Discmania PDx Review


The Discmania PD. When it first came out it made an impact. It had people talking. It had people throwing it in their bags nearly instantly. The first run PDs quickly became the most sought after with a slightly overstable flight, especially at high speeds, but had the control people were still looking for. As time went on, the flight of the PD has changed slightly, but Discmania believes they have developed a new disc to help capture the essence of those first run PDs. The Discmania PDx is a touch faster, but just as stable (if not more).

Discmania says this about their latest driver:

This brand new driver is based off of the First Run C-LINE PD with a little added X-Factor. First run PDs offer a very sought after high speed stability and healthy fade but they still are able to work down the fairway unlike most discs in the same category. The PDx has the same familiar Power Driver shape that creates the same style of flight – the X-Factor of this new driver is that it is 1 notch faster on the speed scale that leaves it placed directly between the PD and PD2.

Discmania sent us a PDx to check out as it was initially released as a fundraiser for the upcoming Disc Golf World Tour and quickly sold out. We’ve spent some time this winter with the PDx to see how it stacks up to it’s PD and PD2 cousins and compares to some other discs on the market.

While it carries a similar name to the PD, it has a slightly different feel. The rim is a little larger (2.1 cm vs 1.9 cm) and has a slightly larger dome. The shoulder plays a little differently in the hand, but was nothing too out of the ordinary.

With the very first throws one feature of the PDx jumped out at us: high speed stability. You can really put some power behind the PDx and you can trust it won’t turn. For most arms, you’ll see zero turn. The strongest arms (425+ power) could see a hair of movement, but even then we wouldn’t call it “turn.” We’d actually put the high speed stability in more of the realm of the Innova Firebird, Discraft Predator, or other discs in that style of flight.

You shouldn’t be afraid to throw it into a decent headwind. While it isn’t at the top of our list for a “wind disc,” it would be higher than most. The stability brings the trust you need and want when you have to hit a certain line or get the disc to work around some obstacle. Overall, the high speed stability was on par, if not slightly more than the first run PDs.

The fade of the PDx will also appear slightly different based on your arm speeds. Faster arms will see the fade kick in a little later in the flight while slower arms might see it begin earlier than expected. While this is common for many discs, the high speed stability actually plays a factor in this. Since it doesn’t turn much at all, it holds a lot of energy during the middle of the flight. Once it reaches a certain speed and begins to slow down the movement back to the left will begin. The more power you can give it, the later in the flight the fade will begin.

It also isn’t a late dumping fade or a hard knifing fade. It will begin that right-to-left movement gradually and then finish with what we’d refer to as a very predictable finish. You know going into the throw the disc will fade and it will do exactly that. Nothing too extreme, but nothing too weak either.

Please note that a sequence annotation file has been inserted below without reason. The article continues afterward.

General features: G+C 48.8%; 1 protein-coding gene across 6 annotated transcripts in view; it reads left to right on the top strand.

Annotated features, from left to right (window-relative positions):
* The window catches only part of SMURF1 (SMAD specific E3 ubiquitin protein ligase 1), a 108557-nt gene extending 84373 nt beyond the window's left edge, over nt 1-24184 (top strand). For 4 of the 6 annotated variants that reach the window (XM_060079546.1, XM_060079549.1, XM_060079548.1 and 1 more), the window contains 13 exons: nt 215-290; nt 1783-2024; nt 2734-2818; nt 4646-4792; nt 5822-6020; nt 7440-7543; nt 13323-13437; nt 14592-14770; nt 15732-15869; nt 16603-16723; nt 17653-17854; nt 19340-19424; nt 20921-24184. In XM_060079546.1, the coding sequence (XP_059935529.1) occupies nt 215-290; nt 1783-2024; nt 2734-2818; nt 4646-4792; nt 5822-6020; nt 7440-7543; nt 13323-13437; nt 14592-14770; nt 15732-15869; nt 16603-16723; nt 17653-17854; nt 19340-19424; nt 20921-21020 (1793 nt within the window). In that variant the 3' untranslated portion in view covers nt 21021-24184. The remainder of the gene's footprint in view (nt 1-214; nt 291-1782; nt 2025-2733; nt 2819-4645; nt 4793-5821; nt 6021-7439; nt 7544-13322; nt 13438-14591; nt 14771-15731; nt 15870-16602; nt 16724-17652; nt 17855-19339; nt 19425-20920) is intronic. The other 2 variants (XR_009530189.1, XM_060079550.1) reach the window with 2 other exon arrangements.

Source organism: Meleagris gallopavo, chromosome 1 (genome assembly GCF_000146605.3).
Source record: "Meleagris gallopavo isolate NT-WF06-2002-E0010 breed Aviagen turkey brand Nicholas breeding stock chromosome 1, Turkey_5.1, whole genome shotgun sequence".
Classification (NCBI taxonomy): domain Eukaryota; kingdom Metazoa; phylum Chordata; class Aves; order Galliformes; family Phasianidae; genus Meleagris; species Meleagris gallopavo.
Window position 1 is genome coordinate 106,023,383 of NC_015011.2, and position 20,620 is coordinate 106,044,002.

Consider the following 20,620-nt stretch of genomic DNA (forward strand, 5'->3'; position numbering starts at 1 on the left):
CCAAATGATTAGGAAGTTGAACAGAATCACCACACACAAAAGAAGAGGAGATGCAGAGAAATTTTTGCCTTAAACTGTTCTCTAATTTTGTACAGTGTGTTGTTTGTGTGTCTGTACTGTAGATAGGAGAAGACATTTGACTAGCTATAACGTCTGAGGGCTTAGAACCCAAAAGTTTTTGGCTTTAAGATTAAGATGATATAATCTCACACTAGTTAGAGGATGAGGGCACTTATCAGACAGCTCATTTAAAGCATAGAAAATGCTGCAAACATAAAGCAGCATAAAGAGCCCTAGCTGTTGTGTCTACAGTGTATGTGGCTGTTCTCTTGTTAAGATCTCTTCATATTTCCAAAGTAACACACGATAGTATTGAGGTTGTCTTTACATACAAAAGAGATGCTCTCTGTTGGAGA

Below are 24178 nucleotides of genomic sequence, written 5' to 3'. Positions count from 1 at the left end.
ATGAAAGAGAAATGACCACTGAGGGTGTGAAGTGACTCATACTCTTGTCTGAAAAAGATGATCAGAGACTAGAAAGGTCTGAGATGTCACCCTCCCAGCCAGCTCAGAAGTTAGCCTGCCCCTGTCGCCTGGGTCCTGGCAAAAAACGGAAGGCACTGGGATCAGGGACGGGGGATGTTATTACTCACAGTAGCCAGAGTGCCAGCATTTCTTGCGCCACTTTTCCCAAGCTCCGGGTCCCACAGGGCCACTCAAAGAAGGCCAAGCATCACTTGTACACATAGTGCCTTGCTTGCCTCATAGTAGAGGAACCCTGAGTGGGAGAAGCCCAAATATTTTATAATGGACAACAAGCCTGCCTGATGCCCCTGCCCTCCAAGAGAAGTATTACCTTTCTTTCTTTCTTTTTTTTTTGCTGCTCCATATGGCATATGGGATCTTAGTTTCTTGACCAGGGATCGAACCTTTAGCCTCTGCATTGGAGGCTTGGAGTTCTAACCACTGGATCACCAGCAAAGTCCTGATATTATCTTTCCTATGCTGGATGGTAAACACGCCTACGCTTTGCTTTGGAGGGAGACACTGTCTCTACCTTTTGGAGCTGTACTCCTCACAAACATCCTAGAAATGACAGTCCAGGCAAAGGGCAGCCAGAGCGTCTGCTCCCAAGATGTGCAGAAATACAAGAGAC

When it comes to speed the PDx is a little faster and does call for a little more power than you’d give the PD in order to full get it up to speed. Even then, you don’t need as much power that the PD2 requires. If you’ve struggled with those Speed 12-13 drivers, this still requires some power, but is a little easier to manage.

The PDx’s glide is also very similar to the PD’s. You could argue it is slightly more, but the difference isn’t enough to change the number from a 4 to a 5 for glide.

We found the PDx to shine the most on straight shots that required fade or big hyzer shots. The stability will really help it hold that initial angle and the fade will naturally finish out the flight. It is a disc you can trust, which is important.

On a few shots we gave it some anhyzer off the tee and it broke out pretty quickly and formed a nice s-curve style flight. If you’re wanting to work this downhill and flex out, this could do it, but you just need to get that angle right. Due to the high speed stability, if you want to use this on a forehand shot, it can really hold up to the power you can put behind it. Trust it and the results will come.

Overall, we’d agree with Discmania and give the PDx flight ratings of 11, 4, 0, 3. It is a touch faster than the PD, but mirrors many of the same qualities. The one rating to really hone in on is the turn. It really is very stable at high speeds.

We had to look at the PDx and how it lines up in the rest of the Discmania lineup. Can this sit along side a few other PDs, especially if they are a little beat in? Yes. Can this serve as that “slightly less stable” PD2 or even a nice PD2 replacement for slower arm speeds? Yes. Do you throw the FD3 and wish it was a little longer? This can do it. Quite simply, can it replace those first run PDs? It will be as close as you can get out of the box.

The Discmania PDx was initially released as a fundraiser for the Disc Golf World Tour, but we’re sure it will be out in full production soon.


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